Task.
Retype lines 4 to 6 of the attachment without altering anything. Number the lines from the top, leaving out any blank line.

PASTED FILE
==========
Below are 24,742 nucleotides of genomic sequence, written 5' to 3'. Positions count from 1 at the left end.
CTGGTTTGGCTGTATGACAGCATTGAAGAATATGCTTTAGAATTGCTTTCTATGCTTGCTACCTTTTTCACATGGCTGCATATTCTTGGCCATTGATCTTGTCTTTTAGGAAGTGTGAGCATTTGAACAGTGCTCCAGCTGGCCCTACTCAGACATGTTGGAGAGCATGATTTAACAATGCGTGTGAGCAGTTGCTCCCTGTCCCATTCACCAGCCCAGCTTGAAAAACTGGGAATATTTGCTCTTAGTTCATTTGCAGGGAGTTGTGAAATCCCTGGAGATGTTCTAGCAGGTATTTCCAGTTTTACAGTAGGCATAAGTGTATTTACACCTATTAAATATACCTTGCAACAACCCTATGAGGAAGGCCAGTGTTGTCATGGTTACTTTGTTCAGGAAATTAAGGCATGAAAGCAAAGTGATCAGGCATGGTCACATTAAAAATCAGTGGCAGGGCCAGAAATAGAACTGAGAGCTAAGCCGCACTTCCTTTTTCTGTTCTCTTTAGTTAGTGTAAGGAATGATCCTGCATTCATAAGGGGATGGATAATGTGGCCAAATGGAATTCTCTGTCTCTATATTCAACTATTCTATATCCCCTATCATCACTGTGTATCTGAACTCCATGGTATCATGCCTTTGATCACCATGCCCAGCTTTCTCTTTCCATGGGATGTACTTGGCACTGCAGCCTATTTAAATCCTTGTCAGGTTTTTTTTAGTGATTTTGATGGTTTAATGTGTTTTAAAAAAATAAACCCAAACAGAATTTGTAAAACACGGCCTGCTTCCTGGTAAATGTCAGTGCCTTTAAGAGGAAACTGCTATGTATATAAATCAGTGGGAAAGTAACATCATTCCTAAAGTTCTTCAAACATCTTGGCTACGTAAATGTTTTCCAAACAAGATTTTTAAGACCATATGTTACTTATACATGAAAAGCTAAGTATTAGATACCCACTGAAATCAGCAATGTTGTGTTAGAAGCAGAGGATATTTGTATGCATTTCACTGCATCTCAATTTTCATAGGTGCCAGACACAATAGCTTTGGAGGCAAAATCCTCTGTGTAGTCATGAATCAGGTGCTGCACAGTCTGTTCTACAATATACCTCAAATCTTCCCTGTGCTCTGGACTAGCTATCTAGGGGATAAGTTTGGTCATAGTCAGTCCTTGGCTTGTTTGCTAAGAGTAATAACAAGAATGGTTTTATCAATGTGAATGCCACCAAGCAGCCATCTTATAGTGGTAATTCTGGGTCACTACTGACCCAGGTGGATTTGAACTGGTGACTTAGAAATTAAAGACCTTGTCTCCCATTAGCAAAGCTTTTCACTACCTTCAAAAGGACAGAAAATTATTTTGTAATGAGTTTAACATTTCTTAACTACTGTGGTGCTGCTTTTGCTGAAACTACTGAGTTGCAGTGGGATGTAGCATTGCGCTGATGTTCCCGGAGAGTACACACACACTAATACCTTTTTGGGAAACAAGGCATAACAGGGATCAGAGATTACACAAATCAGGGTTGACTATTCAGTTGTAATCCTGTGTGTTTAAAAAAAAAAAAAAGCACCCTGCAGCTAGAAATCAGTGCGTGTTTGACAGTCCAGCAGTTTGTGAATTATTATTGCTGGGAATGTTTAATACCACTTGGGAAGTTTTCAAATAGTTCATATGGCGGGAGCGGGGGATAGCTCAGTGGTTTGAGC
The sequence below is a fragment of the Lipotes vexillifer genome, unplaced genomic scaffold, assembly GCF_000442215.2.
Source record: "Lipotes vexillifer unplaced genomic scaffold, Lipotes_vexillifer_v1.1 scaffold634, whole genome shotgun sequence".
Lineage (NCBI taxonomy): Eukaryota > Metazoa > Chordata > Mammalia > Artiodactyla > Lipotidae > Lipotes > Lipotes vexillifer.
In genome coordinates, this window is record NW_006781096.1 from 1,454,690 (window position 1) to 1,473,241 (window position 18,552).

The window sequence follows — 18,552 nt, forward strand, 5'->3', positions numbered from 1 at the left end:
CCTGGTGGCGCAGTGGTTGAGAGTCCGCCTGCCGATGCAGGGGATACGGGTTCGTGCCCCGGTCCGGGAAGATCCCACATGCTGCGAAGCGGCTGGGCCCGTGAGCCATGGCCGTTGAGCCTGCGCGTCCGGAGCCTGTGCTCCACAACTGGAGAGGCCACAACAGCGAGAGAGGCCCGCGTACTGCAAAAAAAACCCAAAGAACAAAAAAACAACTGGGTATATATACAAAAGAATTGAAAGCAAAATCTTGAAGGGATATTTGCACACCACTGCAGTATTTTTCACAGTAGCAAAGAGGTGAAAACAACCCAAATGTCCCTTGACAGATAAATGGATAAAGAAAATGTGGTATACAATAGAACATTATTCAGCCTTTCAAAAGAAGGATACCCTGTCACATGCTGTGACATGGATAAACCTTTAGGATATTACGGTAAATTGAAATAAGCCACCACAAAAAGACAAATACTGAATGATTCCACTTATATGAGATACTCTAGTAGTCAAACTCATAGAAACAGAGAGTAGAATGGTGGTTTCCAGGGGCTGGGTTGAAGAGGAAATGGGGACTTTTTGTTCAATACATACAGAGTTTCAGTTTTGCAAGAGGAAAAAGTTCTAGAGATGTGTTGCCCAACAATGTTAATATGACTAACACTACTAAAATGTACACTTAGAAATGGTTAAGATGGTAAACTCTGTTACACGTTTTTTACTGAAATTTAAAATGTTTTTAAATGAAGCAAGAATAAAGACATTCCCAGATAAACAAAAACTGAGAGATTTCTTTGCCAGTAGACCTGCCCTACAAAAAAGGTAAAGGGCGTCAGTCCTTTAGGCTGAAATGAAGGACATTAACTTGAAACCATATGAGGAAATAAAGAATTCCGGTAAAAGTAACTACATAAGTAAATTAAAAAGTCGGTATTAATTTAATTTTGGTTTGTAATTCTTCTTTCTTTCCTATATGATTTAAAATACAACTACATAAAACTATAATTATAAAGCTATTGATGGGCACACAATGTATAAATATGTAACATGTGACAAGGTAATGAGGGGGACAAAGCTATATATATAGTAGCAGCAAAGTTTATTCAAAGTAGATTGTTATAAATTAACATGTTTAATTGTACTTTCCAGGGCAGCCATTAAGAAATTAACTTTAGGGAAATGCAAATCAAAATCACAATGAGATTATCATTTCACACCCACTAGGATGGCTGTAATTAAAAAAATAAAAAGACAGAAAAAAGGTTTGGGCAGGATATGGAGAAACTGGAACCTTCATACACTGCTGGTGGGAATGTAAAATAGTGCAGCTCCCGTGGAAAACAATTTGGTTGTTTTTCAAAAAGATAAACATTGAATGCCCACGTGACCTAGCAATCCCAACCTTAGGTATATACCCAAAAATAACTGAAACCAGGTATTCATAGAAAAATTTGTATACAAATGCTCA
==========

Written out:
Source record: "Lipotes vexillifer unplaced genomic scaffold, Lipotes_vexillifer_v1.1 scaffold634, whole genome shotgun sequence".
Lineage (NCBI taxonomy): Eukaryota > Metazoa > Chordata > Mammalia > Artiodactyla > Lipotidae > Lipotes > Lipotes vexillifer.
In genome coordinates, this window is record NW_006781096.1 from 1,454,690 (window position 1) to 1,473,241 (window position 18,552).